This makes a lot of sense to us. Look at this interview on the PIMCO site for some more details.
Here’s what you need to believe for it to hold.
The market caps don’t always reflect the true values of companies (we definitely buy this)
The over-valued companies will underperform in the future (this requires that the over-valuation is “discovered” by the market) and the under-valued will outperform.
These fundamental proxies (like book value, revenues, etc.) will randomly distribute the errors in valuation — they may actually correct the errors in the valuation but random distribution of the errors in terms of weighting might be all you can hope for.
These ideas seem to hold to us.
It seems like the magnitude of the positive impact is dependent on two things:
The shape of the distribution of variance between market cap value and true value. If this distribution has many companies centered very close to zero, then the gain of the technique of randomizing your errors should be small. If it is more spread out, you will make most of your gains on the companies in the tails of the distribution.
The second factor is how your re-weighting scheme will weight the companies in the tails of the distributions. If you randomly uniformly distribute them in terms of relative weighting, you should do better but you’ll still be making many mistakes. If you had perfect knowledge, you would flip the tails in terms of weightings. The choice of weighting scheme has value.
Thus, if there are large tails in your distribution of market cap to true value variance and you have a better than random way of re-weighting the stocks, you should do well.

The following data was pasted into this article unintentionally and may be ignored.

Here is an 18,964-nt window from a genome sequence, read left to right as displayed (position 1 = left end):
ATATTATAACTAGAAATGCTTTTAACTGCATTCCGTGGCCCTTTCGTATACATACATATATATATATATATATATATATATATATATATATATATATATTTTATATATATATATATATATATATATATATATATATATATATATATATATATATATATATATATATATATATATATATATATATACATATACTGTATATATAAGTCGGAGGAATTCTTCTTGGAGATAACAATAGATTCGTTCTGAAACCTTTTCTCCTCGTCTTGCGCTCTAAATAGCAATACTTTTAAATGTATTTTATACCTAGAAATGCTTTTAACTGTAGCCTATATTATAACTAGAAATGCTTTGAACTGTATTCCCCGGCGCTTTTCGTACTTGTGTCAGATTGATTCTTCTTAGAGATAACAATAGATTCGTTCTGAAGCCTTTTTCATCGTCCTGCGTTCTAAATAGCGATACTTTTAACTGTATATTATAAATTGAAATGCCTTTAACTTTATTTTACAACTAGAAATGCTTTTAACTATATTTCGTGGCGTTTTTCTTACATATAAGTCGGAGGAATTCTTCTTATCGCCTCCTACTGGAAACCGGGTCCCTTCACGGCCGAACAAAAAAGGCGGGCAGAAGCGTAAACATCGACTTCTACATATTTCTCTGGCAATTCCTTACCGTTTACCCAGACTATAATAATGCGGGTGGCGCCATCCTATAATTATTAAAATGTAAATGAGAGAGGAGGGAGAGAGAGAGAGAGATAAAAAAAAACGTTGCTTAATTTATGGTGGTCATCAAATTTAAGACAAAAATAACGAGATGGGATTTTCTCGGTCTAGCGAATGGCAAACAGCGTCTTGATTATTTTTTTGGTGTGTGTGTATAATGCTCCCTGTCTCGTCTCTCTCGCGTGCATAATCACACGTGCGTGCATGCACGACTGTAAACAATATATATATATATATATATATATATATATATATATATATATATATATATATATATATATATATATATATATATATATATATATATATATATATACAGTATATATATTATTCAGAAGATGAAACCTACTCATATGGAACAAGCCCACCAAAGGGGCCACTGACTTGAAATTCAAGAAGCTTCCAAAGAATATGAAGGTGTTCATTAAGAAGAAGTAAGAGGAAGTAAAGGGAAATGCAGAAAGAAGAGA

The main concern that we have with this approach is how robust is this 2% estimate for increased performance. William Bernstein wrote an article about it.
It’s a bit technical but he uses this three-factor model from Fama and French which tries to explain the behavior of returns in terms of three factors (market returns, returns of value stocks, and returns of small cap stocks). It’s based on their research that value and small stocks have over-performed historically. Bernstein estimates that 2/3’s of the 2% gain is from higher weighting of value and small stocks in the re-weighted indexes and the remaining is from the new weighting methodology. But, that is a smaller alpha (about 0.7%).
We also echo Bernstein’s advice to watch out for higher fees in these indexes. Higher fees could eat up all the gains from this better performance.
So, we like the approach but it would be nice to see a couple of more studies about the improvement and we’d like know more about the fees of the funds. Note that the main study comes from the guy who has launched the index fund. The PRF ETF seems to have fees of 0.6%.